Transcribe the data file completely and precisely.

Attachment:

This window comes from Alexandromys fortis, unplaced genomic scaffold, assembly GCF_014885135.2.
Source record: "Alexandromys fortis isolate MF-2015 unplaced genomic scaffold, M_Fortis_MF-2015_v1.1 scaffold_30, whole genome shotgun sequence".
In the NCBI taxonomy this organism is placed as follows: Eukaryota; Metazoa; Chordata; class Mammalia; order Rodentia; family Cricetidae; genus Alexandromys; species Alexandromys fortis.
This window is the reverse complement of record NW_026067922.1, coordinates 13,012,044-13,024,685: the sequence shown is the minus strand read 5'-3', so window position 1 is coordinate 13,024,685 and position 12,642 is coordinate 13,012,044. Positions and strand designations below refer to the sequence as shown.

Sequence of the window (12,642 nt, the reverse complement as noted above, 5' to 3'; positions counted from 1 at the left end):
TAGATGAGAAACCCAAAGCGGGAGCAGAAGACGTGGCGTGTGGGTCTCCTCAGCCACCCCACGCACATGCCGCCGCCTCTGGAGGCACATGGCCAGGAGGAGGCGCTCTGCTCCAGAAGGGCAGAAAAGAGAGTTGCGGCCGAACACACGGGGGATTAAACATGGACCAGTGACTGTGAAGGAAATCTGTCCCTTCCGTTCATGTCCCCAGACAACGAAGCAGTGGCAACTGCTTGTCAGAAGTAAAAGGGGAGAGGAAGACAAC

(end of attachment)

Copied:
This window comes from Alexandromys fortis, unplaced genomic scaffold, assembly GCF_014885135.2.
Source record: "Alexandromys fortis isolate MF-2015 unplaced genomic scaffold, M_Fortis_MF-2015_v1.1 scaffold_30, whole genome shotgun sequence".
In the NCBI taxonomy this organism is placed as follows: Eukaryota; Metazoa; Chordata; class Mammalia; order Rodentia; family Cricetidae; genus Alexandromys; species Alexandromys fortis.
This window is the reverse complement of record NW_026067922.1, coordinates 13,012,044-13,024,685: the sequence shown is the minus strand read 5'-3', so window position 1 is coordinate 13,024,685 and position 12,642 is coordinate 13,012,044. Positions and strand designations below refer to the sequence as shown.

Sequence of the window (12,642 nt, the reverse complement as noted above, 5' to 3'; positions counted from 1 at the left end):
TAGATGAGAAACCCAAAGCGGGAGCAGAAGACGTGGCGTGTGGGTCTCCTCAGCCACCCCACGCACATGCCGCCGCCTCTGGAGGCACATGGCCAGGAGGAGGCGCTCTGCTCCAGAAGGGCAGAAAAGAGAGTTGCGGCCGAACACACGGGGGATTAAACATGGACCAGTGACTGTGAAGGAAATCTGTCCCTTCCGTTCATGTCCCCAGACAACGAAGCAGTGGCAACTGCTTGTCAGAAGTAAAAGGGGAGAGGAAGACAAC